A report, “New York City’s Aging Power Plants: Risks, Replacement Options and the Role of Energy Storage” was prepared by Stratagen Consulting for the New York Battery and Energy Storage Consortium. The report describes a developing crisis of a large part of the Big Apple’s power plant infrastructure in varying stages of overdue retirement. Thousands of megawatts of steam and gas turbine systems, responsible for much of New York City’s non-carbon pollution, especially in proximate low-income communities, are apparently beyond effective retrofitting and their electricity generation, especially during peak hours, need to be replaced. At present, only a few hundred megawatts are at the facility study phase, which may mean an earliest date of online startup of 2021.
This challenge is especially acute due to constricted resource and demand needs. New York City generates slightly more than half its electricity locally, and cannot easily access clean power from hydro or wind power sources due to lack of transmission, particularly during daytime peak hours. On a statewide basis, the growth of natural gas sourced electricity threatens carbon reduction goals.
The Stratagen study determined that a serious commitment to energy storage systems would make them economically competitive with new leaker plants. Like solar and other renewable energy, energy storage would require long term contracts and NY Independent System Operator compensation for financial viability. An interesting note is that peakers apparently operate at less than 10%, below the capacity factor of PV, with energy storage providing dispatching capability to solar. New York City ratepayers meanwhile pay $268 million a year in capacity charges for peakers, which could finance energy storage instead.
As reported in a previous pv magazine article, New York City has slightly more than 100 MW of solar installed, mostly behind the meter, with Staten Island having the largest share at 34 MW, followed by Queens County at 26.1 MW. This is early days for the growth of the PV market and not yet a significant enough factor to raise curtailment issues like in California. New York City has a goal of 1 GW of solar PV capacity in parallel with NY Sun’s 3 GW for the entire state. The National Renewable Energy Laboratory estimates a potential feasible capacity of 8.6 GW for New York City. Much of this PV resource, as well as future front of the meter projects, can be more effectively shifted to match later afternoon and early evening peak demands primarily due to summer time cooling.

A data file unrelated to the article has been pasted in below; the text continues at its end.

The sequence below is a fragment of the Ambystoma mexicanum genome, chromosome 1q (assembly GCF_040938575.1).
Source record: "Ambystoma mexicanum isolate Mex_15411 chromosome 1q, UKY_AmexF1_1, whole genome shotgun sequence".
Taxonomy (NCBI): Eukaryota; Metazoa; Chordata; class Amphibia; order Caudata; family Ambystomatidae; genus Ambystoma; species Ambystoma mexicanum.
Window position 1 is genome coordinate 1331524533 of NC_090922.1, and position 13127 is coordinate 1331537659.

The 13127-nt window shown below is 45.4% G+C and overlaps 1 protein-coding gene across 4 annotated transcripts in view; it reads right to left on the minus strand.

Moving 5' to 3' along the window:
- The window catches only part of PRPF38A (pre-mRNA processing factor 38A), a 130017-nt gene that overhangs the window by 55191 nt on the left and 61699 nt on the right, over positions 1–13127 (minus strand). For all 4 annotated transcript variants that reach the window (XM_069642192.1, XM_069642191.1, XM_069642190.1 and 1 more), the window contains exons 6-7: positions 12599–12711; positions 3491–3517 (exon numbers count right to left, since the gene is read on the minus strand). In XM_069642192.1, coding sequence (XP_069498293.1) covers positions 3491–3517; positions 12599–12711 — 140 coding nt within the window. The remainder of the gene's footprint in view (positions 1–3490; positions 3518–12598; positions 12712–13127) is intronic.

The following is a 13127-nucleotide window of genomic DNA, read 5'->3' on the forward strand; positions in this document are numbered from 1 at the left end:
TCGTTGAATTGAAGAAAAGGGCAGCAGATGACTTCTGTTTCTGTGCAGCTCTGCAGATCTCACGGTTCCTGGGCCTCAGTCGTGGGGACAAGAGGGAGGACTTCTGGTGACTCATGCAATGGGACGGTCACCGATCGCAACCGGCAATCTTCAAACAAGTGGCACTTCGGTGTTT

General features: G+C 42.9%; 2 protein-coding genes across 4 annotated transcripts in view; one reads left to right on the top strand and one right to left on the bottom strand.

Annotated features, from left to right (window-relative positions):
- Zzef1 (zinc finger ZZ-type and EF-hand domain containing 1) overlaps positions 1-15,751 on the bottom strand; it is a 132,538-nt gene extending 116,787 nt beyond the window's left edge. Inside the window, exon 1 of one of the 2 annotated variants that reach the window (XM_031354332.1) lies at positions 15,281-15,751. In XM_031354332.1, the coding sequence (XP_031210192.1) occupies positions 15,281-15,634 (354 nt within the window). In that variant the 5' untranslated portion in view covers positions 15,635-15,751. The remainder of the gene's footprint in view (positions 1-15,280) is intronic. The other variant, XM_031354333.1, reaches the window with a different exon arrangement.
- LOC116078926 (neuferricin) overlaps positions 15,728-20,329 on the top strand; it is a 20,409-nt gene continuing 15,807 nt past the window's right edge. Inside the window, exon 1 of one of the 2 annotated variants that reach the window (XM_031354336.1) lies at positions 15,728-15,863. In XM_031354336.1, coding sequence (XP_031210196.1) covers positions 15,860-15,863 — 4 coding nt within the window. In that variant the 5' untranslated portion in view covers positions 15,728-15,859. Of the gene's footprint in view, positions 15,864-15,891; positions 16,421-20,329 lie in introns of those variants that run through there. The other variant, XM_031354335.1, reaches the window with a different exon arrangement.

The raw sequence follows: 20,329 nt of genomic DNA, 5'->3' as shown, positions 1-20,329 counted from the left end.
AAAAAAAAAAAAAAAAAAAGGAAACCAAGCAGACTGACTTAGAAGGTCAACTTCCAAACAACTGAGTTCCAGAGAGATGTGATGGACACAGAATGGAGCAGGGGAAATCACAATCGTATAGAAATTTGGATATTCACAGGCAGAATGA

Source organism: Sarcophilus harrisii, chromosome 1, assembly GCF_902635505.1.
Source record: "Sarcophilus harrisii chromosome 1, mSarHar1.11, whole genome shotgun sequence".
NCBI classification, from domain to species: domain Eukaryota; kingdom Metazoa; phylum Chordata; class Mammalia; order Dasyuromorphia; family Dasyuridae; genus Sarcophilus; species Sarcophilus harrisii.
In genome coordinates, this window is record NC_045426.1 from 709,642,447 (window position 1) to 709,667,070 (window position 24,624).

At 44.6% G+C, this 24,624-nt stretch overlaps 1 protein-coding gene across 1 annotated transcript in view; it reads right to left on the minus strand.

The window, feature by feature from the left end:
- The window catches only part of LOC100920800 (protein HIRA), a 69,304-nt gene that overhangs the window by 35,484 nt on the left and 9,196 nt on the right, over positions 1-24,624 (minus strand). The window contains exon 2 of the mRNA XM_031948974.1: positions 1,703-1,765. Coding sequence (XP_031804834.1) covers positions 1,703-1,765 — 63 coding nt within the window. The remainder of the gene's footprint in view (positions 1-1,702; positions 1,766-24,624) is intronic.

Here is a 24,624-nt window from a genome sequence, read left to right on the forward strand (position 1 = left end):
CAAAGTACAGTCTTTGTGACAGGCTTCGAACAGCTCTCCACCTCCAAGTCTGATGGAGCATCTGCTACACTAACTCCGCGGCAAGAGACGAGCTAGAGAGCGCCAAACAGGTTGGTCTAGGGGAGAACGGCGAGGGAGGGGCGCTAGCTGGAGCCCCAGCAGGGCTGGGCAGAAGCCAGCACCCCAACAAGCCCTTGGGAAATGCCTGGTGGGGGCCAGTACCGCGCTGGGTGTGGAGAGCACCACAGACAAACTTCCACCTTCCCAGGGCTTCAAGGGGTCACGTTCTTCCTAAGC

Like PV, energy storage systems can be rapidly deployed, with one of the best examples cited being the California Aliso Canyon energy storage projects, in response to a natural gas infrastructure crisis. Fast, concerted action enabled a process which went from a request for proposals to 94.5 MW/342 MWh installed online in seven months. The economics for energy storage are also lining up to be competitive with peaker plants. The latest study from consultancy Lazard shows the various energy storage systems at 100 MW, 400 MWh increments to be as low as $285/MWh over a 20 year life cycle for lithium-ion. Cost reductions for lithium ion and other energy storage technologies are expected to decline an average of 5-11% per year. Economic energy storage systems can act as a strategic hedge against the risk of future natural gas price increases, presently hovering around a Henry Hub spot rate of $3/MMBTU.